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On Playing with Emotion

    Many successful athletes perform at an extremely high level without revealing much emotion until afterwards.
  • Pete Sampras and Roger Federer both were criticized early in their careers for being “boring.”
  • Tom Brady was almost scarily calm as he drove the Patriots downfield for their first Super Bowl win.
  • Fedor Emilianenko is often described as the top fighter in the world, but is just as often compared to a robot.

  • As a college tennis coach, I consistently encourage my players to work to minimize their emotional reactions to each point, and especially to things that are beyond their control, such as court conditions, their opponents’ personalities, and random bounces. Why discourage emotion? We’ve all seen pumped-up athletes do amazing things when their emotions hit a peak! Certainly this energy can be harnessed!
    My answer is that emotion is fickle. Inciting emotions in a sport like tennis must be done EXTREMELY carefully because once we are dependent on our emotions to carry us, we lose the ability to analyze and adjust with our normal sensitivity. And when things start to go wrong emotionally, it’s hard to swing them back. I recently saw a clip of the first time that Kim Clijsters and Serena Williams played at the US Open, back in 1999. Clijsters was, at the time, an unproven young player, vying for a huge win over the favored American. In the third set, she broke Williams to go up 5-2 in the final set. She punctuated the last point of that game with a big overhead, then pumped both fists in what could only be called a “pelvic thrust.” Then she did it again.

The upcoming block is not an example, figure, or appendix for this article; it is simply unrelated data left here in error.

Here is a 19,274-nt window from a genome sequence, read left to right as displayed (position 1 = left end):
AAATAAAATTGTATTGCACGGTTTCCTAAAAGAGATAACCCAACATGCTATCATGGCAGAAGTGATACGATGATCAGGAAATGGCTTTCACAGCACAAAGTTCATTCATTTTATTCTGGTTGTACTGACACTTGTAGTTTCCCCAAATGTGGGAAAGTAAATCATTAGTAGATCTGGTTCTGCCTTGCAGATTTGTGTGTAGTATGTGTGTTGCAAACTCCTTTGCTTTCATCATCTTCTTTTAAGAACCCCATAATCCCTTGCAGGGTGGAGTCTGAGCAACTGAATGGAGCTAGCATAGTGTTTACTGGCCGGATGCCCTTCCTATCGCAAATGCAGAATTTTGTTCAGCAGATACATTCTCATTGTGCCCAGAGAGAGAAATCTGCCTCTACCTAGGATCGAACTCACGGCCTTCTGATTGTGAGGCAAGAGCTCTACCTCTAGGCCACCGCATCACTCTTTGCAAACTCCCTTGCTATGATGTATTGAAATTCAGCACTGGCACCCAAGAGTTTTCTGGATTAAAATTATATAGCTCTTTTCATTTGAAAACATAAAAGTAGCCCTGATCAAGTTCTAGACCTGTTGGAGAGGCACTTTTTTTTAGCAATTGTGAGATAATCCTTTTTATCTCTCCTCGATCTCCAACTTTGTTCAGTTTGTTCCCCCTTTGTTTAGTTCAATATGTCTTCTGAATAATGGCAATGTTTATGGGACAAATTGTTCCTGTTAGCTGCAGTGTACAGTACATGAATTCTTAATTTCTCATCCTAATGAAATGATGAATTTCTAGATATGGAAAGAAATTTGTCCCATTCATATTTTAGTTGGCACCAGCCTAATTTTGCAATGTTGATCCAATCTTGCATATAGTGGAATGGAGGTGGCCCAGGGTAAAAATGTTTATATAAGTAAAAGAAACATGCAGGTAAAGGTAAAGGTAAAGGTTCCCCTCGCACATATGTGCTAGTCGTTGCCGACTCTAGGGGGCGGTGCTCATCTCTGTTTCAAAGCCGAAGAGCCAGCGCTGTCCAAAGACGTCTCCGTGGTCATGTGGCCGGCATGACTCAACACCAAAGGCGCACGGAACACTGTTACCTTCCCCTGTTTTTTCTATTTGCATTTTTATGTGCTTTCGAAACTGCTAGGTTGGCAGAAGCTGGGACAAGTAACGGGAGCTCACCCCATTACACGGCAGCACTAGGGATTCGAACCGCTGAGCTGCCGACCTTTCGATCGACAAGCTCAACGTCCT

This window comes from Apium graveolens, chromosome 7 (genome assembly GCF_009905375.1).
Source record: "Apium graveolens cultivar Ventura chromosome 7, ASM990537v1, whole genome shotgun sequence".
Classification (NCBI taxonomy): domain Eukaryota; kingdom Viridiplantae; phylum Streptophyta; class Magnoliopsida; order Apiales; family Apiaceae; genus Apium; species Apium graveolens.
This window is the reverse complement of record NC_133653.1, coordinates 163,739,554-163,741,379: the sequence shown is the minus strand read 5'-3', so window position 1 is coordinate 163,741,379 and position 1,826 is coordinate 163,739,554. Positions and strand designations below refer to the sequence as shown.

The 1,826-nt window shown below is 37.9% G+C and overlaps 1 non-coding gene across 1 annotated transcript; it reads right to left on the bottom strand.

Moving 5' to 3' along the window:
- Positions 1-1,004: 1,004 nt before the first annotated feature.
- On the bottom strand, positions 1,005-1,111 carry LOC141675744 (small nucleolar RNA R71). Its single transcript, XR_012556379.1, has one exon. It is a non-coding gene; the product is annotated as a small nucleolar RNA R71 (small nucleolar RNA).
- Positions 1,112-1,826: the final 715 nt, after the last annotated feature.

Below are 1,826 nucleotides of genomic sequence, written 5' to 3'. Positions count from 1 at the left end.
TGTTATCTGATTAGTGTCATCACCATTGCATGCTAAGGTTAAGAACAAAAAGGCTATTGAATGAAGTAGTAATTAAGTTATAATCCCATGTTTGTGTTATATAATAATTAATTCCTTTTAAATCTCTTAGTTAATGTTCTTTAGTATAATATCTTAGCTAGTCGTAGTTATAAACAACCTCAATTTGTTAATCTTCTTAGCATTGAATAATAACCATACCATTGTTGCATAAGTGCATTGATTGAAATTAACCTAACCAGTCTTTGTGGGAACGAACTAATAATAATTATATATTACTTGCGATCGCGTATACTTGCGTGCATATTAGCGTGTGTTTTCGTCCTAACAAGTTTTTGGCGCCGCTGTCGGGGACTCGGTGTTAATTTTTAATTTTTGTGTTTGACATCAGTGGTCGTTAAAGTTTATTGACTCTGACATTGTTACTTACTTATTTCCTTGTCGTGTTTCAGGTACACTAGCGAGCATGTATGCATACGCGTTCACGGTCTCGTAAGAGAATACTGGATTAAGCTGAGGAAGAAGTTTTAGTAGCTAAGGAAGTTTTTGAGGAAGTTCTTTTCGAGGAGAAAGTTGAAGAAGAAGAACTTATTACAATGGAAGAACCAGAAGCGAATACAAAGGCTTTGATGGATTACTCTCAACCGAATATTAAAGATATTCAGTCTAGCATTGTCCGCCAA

At that moment, I said to myself, “Wow. That’s over the top. Where’s her focus?” Clijsters was excited, on the precipice of her biggest win, and she was already mentally celebrating. She embraced the moment and did what felt great. Unfortunately, in terms of competition for the day, that was about it for Kim. In the next five games, she lost nearly every point, and she looked lost. Serena hit a couple of good shots, and Clijsters got swept away as the emotional wave came back the other way.

    One last thing: as with many aspects of sport, the optimal management of emotion varies a lot from sport-to-sport, and there is a gulf between individual sports and team sports. With a team sport, players can feed off of each others’ emotion positively, and work to help each other stay focused. However, even in team sports, emotion causes distraction at the same time it adds energy. Here’s what I wrote yesterday (October 18, 2009) while I was working on this piece:

    I’m watching Florida versus Arkansas even though I’m not a huge "big-time" college football fan. The Gators are heavily favored, but are struggling right now. Arkansas has put a lot of pressure on quarterback Tim Tebow and earlier forced him to fumble. Halfway through the second quarter, Tebow picked up a huge 4th and 2 at the Arkansas 10 and the Gators looked like they were going to tie the game at 7. After the play, Tebow got up and started yelling and pumping his fists. The crowd loved it! They started to cheer! But, wow, literally nine seconds later, the camera cut away and he was still yelling and pumping his fist. It’s a nice play Tim, but you haven’t scored yet! The next snap was a bad one, Tebow couldn’t get the ball into the running back’s hands, the back tried to scoop it up instead of falling on it, and Arkansas recovered the fumble. I predict the Gators start winning when they put more energy into their focus that their celebrations.

    Florida eventually got back in the game with a long pass play (aided by a total defensive breakdown). The game finished with a narrow Florida victory, and it cost them the #1 spot in the poll that determines national rankings. I’m not sure there’s a “right” or “wrong” in terms of criticizing Tebow here. I think his team depends on him for leadership and that sometimes demands that he fire them up if they’re lethargic.